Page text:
This year the meeting is scheduled from 22-23 September 2015 at the luxurious Sofitel Resort, Denarau, Nadi, Fiji.
Dr. Transform Aqorau, Executive Director of the Parties to the Nauru Agreement (PNA) will kick start the conference proper by delivering the keynote addresses on the theme “Achieving Optimal Economic Benefits Through Sustainable Tuna Management and Development”. He said about the upcoming meeting:“The Pacific Tuna Forum 2015 offers an opportunity for governments, industry and other service providers to the industry to hear what each has to say about what is happening. There has been a greater focus on the PNA Purse Seine Vessel Day Scheme (VDS) and the transformative power of the VDS. We have also seen the resurgence of the WTPO which have coagulated around the low tuna price and have taken voluntary measures for their members to stay in port for 10 days, and a surge in interest in MSC and FAD free tuna from the supermarkets.”
PNG factories lack power supply
The supply of power to Papua New Guinea's manufacturing industry is not living up to expectations, an industry representative says. RD Tuna Canners Ltd managing director Pete Celso said this had a negative impact on the fishing industry, particularly canneries, which were becoming less cost competitive when pricing their products.
Speaking during the launch of report, “Powering PNG into Asian Market,” by ANZ Bank recently, Celso said cost of doing business in PNG was still very expensive:“Currently we are forced to produce our own power because we don’t have any choice.Power has got to be cost competitive especially in the manufacturing industry as the biggest component.”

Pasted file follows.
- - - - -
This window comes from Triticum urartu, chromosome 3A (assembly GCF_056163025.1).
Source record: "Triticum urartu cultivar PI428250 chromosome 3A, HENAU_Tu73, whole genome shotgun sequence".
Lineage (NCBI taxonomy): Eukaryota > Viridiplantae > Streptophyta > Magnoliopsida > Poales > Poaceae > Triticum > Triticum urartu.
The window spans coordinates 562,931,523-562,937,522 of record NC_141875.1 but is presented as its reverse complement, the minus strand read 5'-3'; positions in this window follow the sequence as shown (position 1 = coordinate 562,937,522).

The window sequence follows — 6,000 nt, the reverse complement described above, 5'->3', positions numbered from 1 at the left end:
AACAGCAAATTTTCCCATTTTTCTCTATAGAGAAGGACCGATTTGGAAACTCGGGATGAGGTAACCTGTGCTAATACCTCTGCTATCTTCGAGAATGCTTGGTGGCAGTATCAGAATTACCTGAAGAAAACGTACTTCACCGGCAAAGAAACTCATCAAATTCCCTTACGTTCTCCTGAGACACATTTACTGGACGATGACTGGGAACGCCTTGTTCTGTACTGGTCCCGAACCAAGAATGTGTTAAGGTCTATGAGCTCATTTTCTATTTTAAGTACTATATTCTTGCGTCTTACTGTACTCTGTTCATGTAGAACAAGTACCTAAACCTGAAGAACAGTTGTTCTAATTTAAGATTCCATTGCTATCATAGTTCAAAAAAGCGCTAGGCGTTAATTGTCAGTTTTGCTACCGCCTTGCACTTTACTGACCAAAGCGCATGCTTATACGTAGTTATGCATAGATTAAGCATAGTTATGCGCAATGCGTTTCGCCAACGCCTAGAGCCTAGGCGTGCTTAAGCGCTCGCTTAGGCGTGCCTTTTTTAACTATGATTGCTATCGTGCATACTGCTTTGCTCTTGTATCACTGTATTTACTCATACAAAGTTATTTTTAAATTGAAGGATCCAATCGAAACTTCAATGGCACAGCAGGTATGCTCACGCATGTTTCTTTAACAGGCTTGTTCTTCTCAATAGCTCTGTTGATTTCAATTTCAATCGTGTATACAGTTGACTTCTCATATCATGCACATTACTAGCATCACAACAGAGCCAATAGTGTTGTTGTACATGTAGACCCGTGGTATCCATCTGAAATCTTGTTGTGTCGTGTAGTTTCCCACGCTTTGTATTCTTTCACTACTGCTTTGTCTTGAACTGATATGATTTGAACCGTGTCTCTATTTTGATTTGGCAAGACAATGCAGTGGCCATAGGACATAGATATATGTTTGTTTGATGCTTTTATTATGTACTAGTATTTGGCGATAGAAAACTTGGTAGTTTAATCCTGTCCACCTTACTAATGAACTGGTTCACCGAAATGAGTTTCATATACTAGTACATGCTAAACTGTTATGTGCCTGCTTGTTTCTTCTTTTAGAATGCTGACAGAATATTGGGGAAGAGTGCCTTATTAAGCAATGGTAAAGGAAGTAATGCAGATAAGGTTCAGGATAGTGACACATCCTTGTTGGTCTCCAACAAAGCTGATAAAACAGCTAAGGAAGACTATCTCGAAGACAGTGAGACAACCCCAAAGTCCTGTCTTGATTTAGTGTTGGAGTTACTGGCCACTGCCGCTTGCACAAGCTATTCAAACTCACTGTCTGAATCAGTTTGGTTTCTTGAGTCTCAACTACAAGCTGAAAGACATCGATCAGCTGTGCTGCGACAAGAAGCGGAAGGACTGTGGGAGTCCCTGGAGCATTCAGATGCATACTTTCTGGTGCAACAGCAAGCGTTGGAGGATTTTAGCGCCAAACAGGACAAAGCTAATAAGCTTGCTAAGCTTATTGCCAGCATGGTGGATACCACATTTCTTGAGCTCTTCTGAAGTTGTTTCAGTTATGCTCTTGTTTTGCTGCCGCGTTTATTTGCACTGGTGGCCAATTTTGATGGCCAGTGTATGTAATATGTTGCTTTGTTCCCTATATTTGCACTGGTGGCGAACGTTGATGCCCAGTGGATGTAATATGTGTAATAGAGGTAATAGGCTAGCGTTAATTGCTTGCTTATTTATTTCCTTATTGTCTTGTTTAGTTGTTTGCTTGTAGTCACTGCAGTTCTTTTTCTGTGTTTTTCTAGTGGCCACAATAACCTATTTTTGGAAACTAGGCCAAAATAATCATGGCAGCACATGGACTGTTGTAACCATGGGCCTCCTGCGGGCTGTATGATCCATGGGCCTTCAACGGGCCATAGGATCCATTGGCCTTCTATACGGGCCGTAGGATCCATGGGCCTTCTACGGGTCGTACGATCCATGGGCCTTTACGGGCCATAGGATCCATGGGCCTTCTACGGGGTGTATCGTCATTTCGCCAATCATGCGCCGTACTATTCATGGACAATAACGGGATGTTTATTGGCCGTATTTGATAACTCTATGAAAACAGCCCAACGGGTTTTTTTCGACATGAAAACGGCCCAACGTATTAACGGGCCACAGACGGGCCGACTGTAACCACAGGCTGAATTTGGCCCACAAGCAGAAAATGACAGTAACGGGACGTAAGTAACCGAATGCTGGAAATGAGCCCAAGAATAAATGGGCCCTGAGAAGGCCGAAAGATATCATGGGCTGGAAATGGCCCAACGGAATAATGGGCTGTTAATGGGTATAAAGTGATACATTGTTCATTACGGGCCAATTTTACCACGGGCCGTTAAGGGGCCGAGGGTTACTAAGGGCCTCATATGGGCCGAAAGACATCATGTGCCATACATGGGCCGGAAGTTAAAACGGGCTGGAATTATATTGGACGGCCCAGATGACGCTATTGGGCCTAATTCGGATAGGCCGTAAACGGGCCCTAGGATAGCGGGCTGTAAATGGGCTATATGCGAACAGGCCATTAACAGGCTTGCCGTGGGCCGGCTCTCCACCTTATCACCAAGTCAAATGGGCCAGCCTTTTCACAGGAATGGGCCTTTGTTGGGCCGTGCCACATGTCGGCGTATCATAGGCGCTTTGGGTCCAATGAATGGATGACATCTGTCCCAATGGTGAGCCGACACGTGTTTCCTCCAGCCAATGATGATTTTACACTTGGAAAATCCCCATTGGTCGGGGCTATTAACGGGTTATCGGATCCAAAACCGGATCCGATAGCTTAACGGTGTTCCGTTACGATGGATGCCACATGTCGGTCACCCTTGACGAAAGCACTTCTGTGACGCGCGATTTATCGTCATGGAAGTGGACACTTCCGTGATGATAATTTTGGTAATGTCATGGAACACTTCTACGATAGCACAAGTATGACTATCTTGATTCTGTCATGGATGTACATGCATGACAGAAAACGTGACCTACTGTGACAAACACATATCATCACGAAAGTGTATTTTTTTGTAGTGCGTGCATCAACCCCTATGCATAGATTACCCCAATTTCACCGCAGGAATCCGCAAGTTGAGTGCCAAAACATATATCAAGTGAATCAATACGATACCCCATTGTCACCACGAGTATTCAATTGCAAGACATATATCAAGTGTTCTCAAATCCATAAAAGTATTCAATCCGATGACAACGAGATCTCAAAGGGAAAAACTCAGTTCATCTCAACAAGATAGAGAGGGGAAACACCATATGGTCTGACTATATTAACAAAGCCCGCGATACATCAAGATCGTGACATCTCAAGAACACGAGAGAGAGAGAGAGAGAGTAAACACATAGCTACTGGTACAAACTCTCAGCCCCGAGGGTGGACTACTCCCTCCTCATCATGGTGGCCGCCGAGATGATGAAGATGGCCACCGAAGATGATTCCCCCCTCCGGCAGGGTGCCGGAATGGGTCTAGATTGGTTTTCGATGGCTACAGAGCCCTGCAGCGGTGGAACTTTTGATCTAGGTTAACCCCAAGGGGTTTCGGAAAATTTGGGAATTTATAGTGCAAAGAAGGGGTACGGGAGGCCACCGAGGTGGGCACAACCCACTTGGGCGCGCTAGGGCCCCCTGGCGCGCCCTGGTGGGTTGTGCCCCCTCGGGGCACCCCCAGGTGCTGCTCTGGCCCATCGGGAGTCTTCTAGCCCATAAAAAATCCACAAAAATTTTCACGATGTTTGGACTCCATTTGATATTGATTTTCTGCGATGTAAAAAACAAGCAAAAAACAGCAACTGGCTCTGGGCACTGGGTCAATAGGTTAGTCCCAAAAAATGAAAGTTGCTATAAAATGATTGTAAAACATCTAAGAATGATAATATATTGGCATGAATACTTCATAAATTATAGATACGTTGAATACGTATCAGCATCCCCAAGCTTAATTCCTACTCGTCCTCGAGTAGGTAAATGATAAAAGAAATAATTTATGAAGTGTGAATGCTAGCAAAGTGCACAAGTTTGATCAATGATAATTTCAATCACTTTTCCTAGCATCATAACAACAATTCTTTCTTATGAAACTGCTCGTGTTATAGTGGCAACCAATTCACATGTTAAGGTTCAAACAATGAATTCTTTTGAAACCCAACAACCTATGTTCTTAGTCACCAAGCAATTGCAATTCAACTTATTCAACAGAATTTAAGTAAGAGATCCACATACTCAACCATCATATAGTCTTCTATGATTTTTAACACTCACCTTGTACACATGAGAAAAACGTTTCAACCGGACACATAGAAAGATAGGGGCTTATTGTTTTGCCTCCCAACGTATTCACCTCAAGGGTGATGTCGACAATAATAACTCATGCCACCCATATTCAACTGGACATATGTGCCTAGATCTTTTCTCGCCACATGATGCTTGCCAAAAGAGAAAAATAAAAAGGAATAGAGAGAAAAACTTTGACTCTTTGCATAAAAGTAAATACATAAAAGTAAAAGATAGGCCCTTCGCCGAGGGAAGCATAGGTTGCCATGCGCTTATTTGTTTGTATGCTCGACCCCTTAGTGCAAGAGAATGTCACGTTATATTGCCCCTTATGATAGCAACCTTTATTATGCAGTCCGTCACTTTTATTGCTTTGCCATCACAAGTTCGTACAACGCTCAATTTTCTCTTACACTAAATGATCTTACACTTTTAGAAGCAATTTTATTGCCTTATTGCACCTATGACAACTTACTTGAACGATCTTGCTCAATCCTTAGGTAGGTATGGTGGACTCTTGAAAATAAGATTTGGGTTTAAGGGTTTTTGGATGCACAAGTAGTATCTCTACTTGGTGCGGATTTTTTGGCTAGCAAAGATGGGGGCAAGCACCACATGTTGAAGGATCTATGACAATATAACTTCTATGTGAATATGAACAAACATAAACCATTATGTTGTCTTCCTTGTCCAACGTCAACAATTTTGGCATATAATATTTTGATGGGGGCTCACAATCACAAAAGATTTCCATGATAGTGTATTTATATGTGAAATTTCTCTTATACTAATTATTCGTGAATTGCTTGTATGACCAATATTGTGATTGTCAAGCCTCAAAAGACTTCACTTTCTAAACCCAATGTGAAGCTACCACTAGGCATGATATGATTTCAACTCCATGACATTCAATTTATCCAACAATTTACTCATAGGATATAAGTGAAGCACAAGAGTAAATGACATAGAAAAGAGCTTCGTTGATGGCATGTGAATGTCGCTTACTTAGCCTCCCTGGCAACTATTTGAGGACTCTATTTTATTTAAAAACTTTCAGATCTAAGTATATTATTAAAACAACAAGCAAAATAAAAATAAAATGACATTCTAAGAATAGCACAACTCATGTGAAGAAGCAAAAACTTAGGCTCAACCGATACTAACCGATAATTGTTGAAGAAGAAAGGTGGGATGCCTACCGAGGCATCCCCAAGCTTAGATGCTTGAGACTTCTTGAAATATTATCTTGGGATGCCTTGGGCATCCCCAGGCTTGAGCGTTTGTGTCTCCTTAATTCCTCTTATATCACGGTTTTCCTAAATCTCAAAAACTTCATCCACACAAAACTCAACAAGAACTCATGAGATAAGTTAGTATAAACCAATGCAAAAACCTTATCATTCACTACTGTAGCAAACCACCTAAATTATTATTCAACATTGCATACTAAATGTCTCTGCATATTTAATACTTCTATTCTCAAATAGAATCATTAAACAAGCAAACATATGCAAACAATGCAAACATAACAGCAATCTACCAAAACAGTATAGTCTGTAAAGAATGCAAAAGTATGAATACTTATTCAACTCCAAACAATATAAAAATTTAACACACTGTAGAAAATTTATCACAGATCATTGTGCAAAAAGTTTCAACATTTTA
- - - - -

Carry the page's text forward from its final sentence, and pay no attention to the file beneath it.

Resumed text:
Celso added that PNG does not have the economies of scale:“Freight alone is killing us. The challenge on PNG on all decision makers and economic partners now is to analyse very deeply how best all of these things can be addressed. While we can have all the processing facility here, they have to be viable, they have to survive.”
PNG recognises tuna importance
The Government of Papua New Guinea has recognised tuna as an important asset for the country and aims to attain 100 per cent in the country for processing, a senior officer says.
National Planning Department’s First Assistant Secretary for Macro Planning Alfred Mokae said the fisheries sector had been a source of revenue through export of processed and unprocessed fish and other marine products, particularly tuna. It had been estimated that the country loses about K1.7billion annually when tuna caught in PNG waters were being sold and processed overseas.
Record tuna catch for 2014
Last year produced another record-setting year for tuna catches in the western and central Pacific, a bigeye tuna management meeting in Majuro was told in late August. Industry and fisheries managers attending the Purse Seine Bigeye Tuna Management Workshop in Majuro were provided details of the Secretariat for the Pacific Community’s 2014 stock assessment, which shows commercial fishing boats caught over 2.8 million tons of tuna in 2014, an all-time record.
Marshall Islands Marine Resources Authority (MIMRA) scientist Berry Muller delivered the tuna stock update, reporting that purse seiners accounted for the largest share of fish, catching over 2 million tons, while longliners accounted for 268,795 tons and pole and line vessels brought in 203,736.
Muller said the catch of bigeye tuna at 161,299 tons showed a five percent increase. While this was considered “stable” it maintains the bigeye in its “over-fished” condition.
Tuna Market Intelligence is an independent publication, sponsored by the Parties to the Nauru Agreement (PNA) to unearth industry and market information from Pacific Island reporters and analysts. Reprint in the media from the PNA countries is free. All other reprints must be authorized. Contact us on email@example.com or see more on